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I want to write a bat script to check a text file (log). If the log is over 10M, I want to delete some portion of the file, only keep the last 500 lines, and delete all the old content.

So there are two issues: how can I check the file every 1 minute, and how can I delete only a portion of the content?

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what kind of logfile is this? it might be easier to control the maximum size of the file from the application generating it. –  ax. Oct 25 '09 at 12:05
the story is that, someone create an .net console application, they only print the log to the console, do not use any logging technology. so i need to write a bat script to keep all those log. (direct those output into a text file.) but the log file will keep growing, i want to do some trick to somehow maintain the log file to be a certain size only. so that i don`t need to worry about the sotrage problem. –  Jojo Oct 25 '09 at 12:14

4 Answers 4

You can use tail.exe, which is part of the Windows Server 2003 Resource Kit:

Tail is a command-line tool that displays a user-specified number of the last lines of a text file, such as a log file, in a console window.

For the repeated execution part, as others mentioned, you can use Windows Task Scheduler, which allows you to run the task at a frequency up to every 5 minutes.

As for the requirement to run every minute, that seems unnecessarily high to me. Does your log file get 10 MB of text every minute? That means it would grow to 15 GB in a day! Even checking it every 5 minutes seems high.

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+1 for the not running every minute –  ax. Oct 25 '09 at 14:47

You may want to look into a PowerShell based solution.

This script isn't exactly what you want, but it's close

$fsw = New-Object System.IO.FileSystemWatcher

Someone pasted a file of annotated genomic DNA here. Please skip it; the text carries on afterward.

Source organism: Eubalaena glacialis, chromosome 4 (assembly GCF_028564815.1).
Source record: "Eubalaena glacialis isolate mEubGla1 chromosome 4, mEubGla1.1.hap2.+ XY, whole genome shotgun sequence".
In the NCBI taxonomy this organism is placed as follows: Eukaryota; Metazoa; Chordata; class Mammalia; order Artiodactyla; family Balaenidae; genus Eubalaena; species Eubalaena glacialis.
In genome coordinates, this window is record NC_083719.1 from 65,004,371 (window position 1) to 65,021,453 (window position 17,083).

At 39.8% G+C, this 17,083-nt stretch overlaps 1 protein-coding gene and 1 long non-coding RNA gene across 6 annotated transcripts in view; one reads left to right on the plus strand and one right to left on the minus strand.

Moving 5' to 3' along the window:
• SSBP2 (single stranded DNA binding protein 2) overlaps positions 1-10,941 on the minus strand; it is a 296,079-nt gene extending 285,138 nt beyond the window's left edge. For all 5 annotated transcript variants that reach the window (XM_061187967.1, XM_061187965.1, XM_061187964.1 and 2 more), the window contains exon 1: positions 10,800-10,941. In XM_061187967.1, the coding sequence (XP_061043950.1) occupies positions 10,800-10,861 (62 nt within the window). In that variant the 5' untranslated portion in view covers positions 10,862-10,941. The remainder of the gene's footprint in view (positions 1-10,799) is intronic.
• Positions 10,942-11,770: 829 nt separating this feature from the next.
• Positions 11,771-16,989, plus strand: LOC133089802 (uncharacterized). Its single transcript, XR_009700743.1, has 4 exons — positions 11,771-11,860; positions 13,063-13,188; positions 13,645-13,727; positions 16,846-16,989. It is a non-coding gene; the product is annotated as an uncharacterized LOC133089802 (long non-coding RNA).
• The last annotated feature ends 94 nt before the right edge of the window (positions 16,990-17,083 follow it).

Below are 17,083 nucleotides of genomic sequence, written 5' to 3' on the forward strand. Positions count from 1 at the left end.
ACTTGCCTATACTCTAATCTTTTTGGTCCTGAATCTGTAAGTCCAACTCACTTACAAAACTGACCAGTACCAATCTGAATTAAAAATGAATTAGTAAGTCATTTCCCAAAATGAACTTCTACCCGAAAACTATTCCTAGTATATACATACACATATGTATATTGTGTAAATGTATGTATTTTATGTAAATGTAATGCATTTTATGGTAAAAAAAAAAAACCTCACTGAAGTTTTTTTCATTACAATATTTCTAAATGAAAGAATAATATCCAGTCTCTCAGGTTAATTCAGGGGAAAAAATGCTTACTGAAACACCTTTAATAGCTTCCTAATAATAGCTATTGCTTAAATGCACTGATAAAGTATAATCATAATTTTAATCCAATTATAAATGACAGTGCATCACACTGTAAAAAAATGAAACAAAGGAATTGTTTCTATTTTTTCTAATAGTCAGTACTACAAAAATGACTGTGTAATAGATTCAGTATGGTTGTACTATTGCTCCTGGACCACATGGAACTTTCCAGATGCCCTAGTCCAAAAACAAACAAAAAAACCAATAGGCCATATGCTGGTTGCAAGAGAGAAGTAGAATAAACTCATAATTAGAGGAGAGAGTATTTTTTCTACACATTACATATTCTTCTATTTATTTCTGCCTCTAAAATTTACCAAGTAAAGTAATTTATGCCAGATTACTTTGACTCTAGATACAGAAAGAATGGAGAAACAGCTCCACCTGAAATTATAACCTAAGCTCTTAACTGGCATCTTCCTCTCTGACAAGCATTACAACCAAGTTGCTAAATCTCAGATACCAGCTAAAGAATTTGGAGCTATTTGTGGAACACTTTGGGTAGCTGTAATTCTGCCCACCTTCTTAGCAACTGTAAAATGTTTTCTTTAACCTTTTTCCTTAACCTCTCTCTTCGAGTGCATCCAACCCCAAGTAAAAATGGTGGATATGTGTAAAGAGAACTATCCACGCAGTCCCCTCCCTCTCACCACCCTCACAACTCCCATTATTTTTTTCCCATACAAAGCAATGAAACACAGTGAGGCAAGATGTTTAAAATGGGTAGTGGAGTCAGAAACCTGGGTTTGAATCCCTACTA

$fsw.Path = $env:TEMP
$fsw.Filter = "log.txt"
while ($true)
    Write-Host "Waiting"
    if ($fsw.WaitForChanged("Changed",1000).ChangeType -eq "Changed")
    	$len = Get-ItemProperty -Path $env:TEMP\log.txt -Name Length
    	if ($len.Length -gt 10GB)
    		Write-Host "Removing"
    		Remove-Item $env:TEMP\log.txt
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This batch script will truncate a file if it is larger than 10 MB. It will write the last 500 lines to a temp file and then overwrite the original file with the temp file. You can adjust the file size and line count by changing the appropriate variable values.

You can use this script in a scheduled task as descibed by Jason Evans. Actually it is possible to launch the task every minute. Easiest way to achieve this is to create a task with any schedule configuration and afterwards edit it. Then you have extended properties for the scheduling intervals, like every minute.

Here is the script:


REM REMAINING_LINES holds the number of lines to keep 

REM define file size limit to be 10 MB

REM check if file exists

REM check file size by parsing the output of DIR command
FOR /F "tokens=3" %%A IN ('dir /-c /n "%1" ^| more +5') DO (


REM COUNT holds the number of lines in the file

REM count lines by incrementing count by 1 for each line in input file
FOR /F %%l in ('type "%1"') DO SET /A COUNT+=1

REM calculate the line offset

REM check we have at least two lines remaining

REM write remaining lines to temp file
MORE +%LINE_OFFSET% "%1" > "%1.tmp"

REM overwrite input file with temp file 
MOVE /Y "%1.tmp" "%1"

ECHO %1 truncated.

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I can help with the first point by suggesting that you create a scheduled task, in Windows, for the batch file to run every minute.

Regards the second point, about deleting a portion of the file, there is no way in batch file you can do that. You would have to use VBScript, or build a .NET console app to do the job. You could download Visual Basic/C# express and write that console app.

EDIT: My mistake, it doesn't look a scheduled task can run every minute. In that case you're better off writing a windows service to run the task every minute. I don't know how comfortable you'd be with doing that?

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why is there no way to delete a portion of a file from a batch script? –  ax. Oct 25 '09 at 12:04
i want to know as well –  Jojo Oct 25 '09 at 12:05
As far as I can tell, the Windows batch file commands does not contain anything that can manipulate the contents of a file. Only PowerShell or writing your own utility app using a programming language will do this. –  Jason Evans Oct 25 '09 at 12:34
Oh and VBscript, that can alter the contents of files too. –  Jason Evans Oct 25 '09 at 12:35
Windows Scripting Host (WSH) and either VBScript or JScript can do this. Even better (IMO) would be PowerShell. –  Richard Oct 25 '09 at 12:59

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